HHS preparing to award $50M for Health IT Research Center

HITRC will work with regional extension centers to promote health IT

The Health and Human Services Department is preparing to award a series of task orders totaling about $50 million to establish a national Health Information Technology Research Center (HITRC) to support promotion of electronic health records, a senior official said today.

The HITRC will assist about 60 health IT regional extension centers, which aim to help 100,000 priority providers to adopt and meaningfully use digital record systems, said Joshua Seidman, acting director of the meaningful use division in the HHS Office of the National Coordinator for Health IT. He spoke at a conference today sponsored by the eHealth Initiative, a nonprofit organization devoted to improving health care quality and efficiency through health IT.

HHS expects to designate about half the extensions centers within weeks, Seidman said. The extension centers are funded with $598 million in funding under the economic stimulus law.

Overall, the stimulus law provided $20 billion for health IT, including $17 billion for incentive payments to doctors and hospitals that buy and meaningfully use electronic record systems.

On Dec. 30, HHS made public a Notice of Proposed Rulemaking that outlined Stage 1 objectives for meaningful use by 2011. Those include 25 quality objectives for physicians and 23 for hospitals. Stage 2 objectives will be published in December 2011, and Stage 3 will be released in December 2013, Seidman said.

Seidman said his division has a mission of helping priority providers, which include small practices, critical care centers, public access hospitals, community and rural clinics, and facilities that serve the uninsured and underserved.

“My focus is how we get to meaningful use,” Seidman said. “It is a pretty ambitious goal.”

The road to meaningful use includes adopting health IT systems, participating in health information exchanges, engaging consumers with e-mail and other means of communication, and redesigning practice workflows, he said.

The HITRC will offer a Virtual Learning Community through a Web portal and will develop communities of practice for various research topics to support meaningful use.

The extension centers will offer unbiased guidance on vendor selection and group purchasing, workflow redesign, interoperability and health information exchange, project management and implementation, privacy and security best practices, and workforce support, Seidman added.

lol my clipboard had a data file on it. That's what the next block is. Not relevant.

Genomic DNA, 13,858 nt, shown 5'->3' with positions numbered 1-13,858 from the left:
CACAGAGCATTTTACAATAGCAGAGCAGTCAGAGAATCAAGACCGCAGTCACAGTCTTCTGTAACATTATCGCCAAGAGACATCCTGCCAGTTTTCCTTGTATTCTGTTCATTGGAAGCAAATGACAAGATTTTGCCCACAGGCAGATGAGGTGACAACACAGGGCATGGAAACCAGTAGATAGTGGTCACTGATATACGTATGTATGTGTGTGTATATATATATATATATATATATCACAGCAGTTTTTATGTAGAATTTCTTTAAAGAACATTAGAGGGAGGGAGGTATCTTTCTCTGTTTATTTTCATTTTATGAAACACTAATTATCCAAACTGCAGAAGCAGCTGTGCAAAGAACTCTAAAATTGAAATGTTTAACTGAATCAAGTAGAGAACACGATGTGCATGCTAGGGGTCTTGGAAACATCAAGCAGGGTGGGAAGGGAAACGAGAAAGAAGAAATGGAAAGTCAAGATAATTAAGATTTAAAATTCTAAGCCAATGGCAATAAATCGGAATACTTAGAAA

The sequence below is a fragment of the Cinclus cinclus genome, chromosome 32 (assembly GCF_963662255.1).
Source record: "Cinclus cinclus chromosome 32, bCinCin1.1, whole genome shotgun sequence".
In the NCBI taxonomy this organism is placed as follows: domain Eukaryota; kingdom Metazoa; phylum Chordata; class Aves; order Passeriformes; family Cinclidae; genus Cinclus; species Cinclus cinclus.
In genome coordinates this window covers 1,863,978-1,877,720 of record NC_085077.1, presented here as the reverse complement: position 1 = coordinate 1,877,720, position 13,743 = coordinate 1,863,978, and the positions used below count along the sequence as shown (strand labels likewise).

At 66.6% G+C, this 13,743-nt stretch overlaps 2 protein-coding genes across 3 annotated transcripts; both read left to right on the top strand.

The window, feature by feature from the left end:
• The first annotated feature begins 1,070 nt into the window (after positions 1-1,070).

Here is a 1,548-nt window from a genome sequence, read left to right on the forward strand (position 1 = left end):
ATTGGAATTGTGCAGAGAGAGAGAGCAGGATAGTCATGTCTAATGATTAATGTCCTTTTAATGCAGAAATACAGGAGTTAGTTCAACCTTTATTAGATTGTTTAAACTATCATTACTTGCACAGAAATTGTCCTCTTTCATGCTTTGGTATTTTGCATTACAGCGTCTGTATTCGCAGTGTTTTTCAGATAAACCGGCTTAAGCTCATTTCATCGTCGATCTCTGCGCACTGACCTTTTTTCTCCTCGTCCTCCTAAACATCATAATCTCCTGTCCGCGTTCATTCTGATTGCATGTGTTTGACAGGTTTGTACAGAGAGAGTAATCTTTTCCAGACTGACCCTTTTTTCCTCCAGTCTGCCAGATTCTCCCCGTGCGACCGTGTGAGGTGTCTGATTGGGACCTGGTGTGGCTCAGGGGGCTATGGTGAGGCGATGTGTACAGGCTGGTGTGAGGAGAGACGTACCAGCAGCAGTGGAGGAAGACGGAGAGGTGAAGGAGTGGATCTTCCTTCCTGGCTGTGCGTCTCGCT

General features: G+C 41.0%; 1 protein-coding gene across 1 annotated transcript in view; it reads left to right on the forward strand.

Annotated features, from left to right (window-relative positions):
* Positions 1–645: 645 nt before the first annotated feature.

The centers also will have customer relationship management systems that will track interactions with the doctors and clinics.

Before joining HHS in November 2009, Seidman founded the Center for Information Therapy, which advanced the practice of using technology to deliver science-based health information to consumers when they need it. Some of the principles of information therapy are included in HHS’ meaningful use definition; for example, doctors who want to be meaningful users must provide an electronic copy of a patient’s medical record to the patient within 48 hours if the patient requests it.

About the Author

Alice Lipowicz is a staff writer covering government 2.0, homeland security and other IT policies for Federal Computer Week.

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Reader comments

Wed, Jan 27, 2010 InformaticsDoc NYC

The assumption that the need for financial incentives equates to "not ready for prime time" is an oversimplification. Just because something IS "ready for prime time" does NOT mean that people will automatically go out and start using it, ESPECIALLY if it means they have to spend a lot of money to do it. I suspect that that's the real problem here. No matter how “ready” EHRs are, there needs to be a financial model that encourages physicians and hospitals to invest the time, money, and effort in switching over. Will a switchover to electronic records benefit PATIENTS? Yes. Will it benefit practices? Not necessarily. That's the real problem here -- a dissociation between who will have to spend the money and who will get the benefits.

Wed, Jan 27, 2010 EconRob Florida

The fact that so much money has to be spent to promote adoption of EHR tells me the technology is not ready for prime time, and the economic value in deploying EHR is negative. It would be better if money, ideally private not government money, would be invested in making the technology much easier to use and make the system more productive and efficient economically. One thing, any EHR that requires doctors to log in and update the patient record AFTER the visit adds time and non-reimbursed costs. How about more proximity technology, biometric security and identification, tons more interoperability and data sharing, and voice recognition, etc.? Basing EHR on lame Microsoft technology, including Internet Explorer like browsers is a horrible indicator of how archaic current EHR technology is. EHR = Not ready for prime time.

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